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Europe's Dissenting Voice on Egypt

Europe's Dissenting Voice on Egypt

Apparently should have included this image in my previous post. The New York Times and LeMonde both came out yesterday with stories depicting “divisions” among European leaders on Egypt following Friday’s Brussels summit. But a close reading of the reports shows it is apparently just one leader who can’t quite fall in line and call for a winding down of Mubarak’s regime.

“[There could be] in Egypt a transition towards a more democratic system, without a rupture, with a president like Mubarak who, for all the West starting with the United States, has always been considered a wise man and a point of reference,” said Italian PM Silvio Berlusconi.

That’s it. He’s the only one.

You could argue that since his country is closet geographically to Egypt among Europe’s heavier hitters, Italy would have the most to lose if there were increased disorder.  And given his current standing, I suppose he has nothing to lose in speaking his mind.

But given how far it still must go to overcome the dissension caused by the economic crisis, Europe cannot afford to tolerate any additional and unnecessary disunion.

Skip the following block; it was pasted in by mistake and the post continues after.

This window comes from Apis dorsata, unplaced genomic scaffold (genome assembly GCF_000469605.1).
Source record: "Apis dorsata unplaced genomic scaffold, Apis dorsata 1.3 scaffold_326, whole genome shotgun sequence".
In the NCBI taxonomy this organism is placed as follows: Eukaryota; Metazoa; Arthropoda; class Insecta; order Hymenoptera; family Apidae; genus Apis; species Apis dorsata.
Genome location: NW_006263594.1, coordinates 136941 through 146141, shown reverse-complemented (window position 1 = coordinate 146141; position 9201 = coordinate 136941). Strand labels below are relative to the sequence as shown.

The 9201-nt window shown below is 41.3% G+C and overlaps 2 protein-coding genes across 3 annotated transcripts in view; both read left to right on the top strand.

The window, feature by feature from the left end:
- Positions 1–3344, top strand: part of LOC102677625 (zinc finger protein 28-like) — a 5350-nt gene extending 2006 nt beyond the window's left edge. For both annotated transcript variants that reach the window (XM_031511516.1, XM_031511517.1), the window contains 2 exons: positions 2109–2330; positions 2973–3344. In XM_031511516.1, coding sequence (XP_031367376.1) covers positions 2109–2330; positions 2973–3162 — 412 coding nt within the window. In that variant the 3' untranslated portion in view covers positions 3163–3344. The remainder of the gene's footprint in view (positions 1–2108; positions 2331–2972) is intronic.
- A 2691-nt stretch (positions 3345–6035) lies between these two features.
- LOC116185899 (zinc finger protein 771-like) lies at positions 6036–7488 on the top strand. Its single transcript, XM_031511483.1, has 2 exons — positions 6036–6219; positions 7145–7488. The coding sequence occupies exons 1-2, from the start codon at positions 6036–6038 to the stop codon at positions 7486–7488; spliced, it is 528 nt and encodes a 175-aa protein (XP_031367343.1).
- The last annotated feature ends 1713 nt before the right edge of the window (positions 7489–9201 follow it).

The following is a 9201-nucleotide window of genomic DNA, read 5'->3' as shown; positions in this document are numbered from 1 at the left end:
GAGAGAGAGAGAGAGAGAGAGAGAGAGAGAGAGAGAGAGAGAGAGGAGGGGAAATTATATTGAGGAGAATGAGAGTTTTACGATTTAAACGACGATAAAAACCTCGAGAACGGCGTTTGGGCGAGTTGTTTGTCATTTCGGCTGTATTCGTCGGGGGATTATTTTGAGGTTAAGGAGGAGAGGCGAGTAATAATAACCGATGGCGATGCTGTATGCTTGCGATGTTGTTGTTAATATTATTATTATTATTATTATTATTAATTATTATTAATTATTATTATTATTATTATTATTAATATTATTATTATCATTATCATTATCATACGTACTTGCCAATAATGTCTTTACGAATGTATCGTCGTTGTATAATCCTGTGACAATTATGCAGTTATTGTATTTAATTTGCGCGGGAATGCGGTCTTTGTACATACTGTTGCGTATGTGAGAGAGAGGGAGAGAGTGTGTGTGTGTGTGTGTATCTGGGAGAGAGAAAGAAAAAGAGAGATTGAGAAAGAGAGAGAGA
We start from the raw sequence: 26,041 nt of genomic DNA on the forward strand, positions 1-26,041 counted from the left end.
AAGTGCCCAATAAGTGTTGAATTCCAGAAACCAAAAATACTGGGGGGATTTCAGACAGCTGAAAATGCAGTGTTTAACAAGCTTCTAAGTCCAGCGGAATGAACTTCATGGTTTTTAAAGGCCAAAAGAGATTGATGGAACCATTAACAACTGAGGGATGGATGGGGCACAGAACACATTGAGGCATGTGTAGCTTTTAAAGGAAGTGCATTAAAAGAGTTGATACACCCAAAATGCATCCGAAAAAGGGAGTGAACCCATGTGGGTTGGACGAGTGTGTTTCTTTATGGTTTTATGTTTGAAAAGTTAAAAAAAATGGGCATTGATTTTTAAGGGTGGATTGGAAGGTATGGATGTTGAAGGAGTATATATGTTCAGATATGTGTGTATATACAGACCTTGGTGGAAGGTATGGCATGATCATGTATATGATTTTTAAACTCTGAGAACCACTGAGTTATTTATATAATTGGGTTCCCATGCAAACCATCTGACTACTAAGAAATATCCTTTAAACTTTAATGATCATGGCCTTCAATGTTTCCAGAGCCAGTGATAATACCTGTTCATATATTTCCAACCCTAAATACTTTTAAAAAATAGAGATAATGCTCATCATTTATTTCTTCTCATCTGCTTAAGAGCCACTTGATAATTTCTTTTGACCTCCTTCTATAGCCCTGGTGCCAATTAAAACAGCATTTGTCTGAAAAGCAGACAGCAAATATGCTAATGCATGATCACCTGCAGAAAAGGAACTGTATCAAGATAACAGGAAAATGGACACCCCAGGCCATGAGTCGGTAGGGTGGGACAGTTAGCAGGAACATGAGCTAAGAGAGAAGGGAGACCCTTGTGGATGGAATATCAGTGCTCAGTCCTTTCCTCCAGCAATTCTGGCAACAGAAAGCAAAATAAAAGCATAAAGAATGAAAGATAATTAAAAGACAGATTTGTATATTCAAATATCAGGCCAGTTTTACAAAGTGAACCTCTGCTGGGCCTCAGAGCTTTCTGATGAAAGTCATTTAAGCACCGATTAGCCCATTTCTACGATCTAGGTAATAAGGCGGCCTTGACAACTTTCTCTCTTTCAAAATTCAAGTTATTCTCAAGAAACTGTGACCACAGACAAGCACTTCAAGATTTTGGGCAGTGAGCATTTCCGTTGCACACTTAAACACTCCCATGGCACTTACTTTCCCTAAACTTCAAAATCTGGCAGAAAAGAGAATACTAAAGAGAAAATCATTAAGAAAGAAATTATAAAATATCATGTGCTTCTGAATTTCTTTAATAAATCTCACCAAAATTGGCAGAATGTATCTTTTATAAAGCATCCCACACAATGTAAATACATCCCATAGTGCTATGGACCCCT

The two stories, especially the Times’, also highlight the trouble Catherine Ashton has experienced in making her voice heard. This seems to have been an issue for some time and is not likely to have immediate consequences. But here again, at a moment where the idea of a unified Europe must work to regain credibility, having the first High Representative for Foreign Affairs consistently seem flat-footed is yet another chit for Eurodoubters.

Bonus link: As I finished this entry, I came across this story, which I wasn’t aware of previously. I’m just going to post it here without comment — I think it speaks for itself:

“Police officer says Italian PM’s office contacted station to claim Moroccan dancer was Egyptian president’s granddaughter” [Link]